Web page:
Monday, March 31, 2014

A bad way to handle it

Back in 1994, 17-year-old gang associate Teina Pora was arrested and convicted of a particularly nasty rape and murder. DNA evidence subsequently showed that the crime was in fact committed by serial rapist Malcolm Rewa, but thanks to a bit of bribery by police Pora's conviction was upheld. As a result, Pora has spent 20 years in jail for a crime he did not commit, repeatedly denied parole because he has continued to maintain his innocence.

Pora's case is finally going before the Privy Council (probably the last case to go there), and our system is apparently incapable of handling it. On Friday he was denied bail for the appeal, apparently because our courts lack the power to grant it (which is an omission you think they would have considered over the 150 year reign of the foreign appeals system). But now he's been granted parole after all. No matter what you think of the case, this is a really shitty way of handling it; it is obviously in the interests of justice that Pora be freed pending appeal, but this looks like they're using the parole system as a substitute for the failure of the courts. Which raises the question of why our courts can't serve the interests of justice in this case.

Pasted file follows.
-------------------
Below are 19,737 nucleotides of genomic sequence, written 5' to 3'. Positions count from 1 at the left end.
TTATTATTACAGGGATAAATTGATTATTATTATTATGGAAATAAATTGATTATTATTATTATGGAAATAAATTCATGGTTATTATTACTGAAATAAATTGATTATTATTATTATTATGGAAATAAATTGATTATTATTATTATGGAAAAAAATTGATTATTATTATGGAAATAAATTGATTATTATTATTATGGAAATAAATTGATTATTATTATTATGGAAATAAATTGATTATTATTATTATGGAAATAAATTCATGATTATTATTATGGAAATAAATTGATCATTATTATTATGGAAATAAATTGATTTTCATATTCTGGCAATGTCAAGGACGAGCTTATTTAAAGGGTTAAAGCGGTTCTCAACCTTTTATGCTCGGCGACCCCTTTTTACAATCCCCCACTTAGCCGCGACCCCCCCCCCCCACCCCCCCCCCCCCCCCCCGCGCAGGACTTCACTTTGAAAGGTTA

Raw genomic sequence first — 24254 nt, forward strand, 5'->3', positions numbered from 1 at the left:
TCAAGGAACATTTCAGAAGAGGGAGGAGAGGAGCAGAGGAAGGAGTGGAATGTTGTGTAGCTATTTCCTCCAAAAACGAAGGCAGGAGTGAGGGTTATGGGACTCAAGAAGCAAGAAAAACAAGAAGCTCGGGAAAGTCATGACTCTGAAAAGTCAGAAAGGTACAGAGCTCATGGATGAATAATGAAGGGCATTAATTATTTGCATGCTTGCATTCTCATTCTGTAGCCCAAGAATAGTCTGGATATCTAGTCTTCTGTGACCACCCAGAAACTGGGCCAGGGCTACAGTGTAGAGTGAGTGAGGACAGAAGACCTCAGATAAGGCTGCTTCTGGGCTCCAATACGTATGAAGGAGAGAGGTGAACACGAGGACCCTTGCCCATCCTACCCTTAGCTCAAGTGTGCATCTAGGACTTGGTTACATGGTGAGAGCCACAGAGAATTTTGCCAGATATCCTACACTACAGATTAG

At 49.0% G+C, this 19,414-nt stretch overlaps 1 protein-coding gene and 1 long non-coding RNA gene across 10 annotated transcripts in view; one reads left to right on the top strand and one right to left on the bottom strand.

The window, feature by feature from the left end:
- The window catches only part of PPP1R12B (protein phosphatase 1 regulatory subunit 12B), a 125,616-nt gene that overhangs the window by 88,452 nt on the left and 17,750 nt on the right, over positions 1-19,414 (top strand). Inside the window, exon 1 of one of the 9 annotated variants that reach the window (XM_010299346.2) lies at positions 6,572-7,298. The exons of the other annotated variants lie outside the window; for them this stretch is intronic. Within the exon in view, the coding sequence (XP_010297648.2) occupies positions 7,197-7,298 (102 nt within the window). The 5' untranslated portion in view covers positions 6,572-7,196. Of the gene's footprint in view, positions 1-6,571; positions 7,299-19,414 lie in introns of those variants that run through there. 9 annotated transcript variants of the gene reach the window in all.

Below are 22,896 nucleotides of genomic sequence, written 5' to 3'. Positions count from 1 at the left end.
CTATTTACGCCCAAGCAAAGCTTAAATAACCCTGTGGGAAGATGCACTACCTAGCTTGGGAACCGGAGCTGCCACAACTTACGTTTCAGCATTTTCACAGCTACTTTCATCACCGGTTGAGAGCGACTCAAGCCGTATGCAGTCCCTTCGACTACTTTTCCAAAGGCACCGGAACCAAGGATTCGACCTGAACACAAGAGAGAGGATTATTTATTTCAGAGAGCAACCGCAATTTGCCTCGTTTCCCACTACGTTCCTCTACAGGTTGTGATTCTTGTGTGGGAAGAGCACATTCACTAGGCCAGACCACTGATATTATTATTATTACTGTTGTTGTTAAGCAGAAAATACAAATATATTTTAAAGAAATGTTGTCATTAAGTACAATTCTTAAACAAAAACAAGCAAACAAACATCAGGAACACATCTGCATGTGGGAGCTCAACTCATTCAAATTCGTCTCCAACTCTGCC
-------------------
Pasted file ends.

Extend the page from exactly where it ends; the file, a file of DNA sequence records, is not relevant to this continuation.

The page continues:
The only positive news is that with the demise of foreign appeals, this mess is unlikely to happen again. And its ironic that what is likely to be the final case has exposed such a fundamental weakness in the foreign appeals system. And it provides yet another argument for the repatriation of our courts.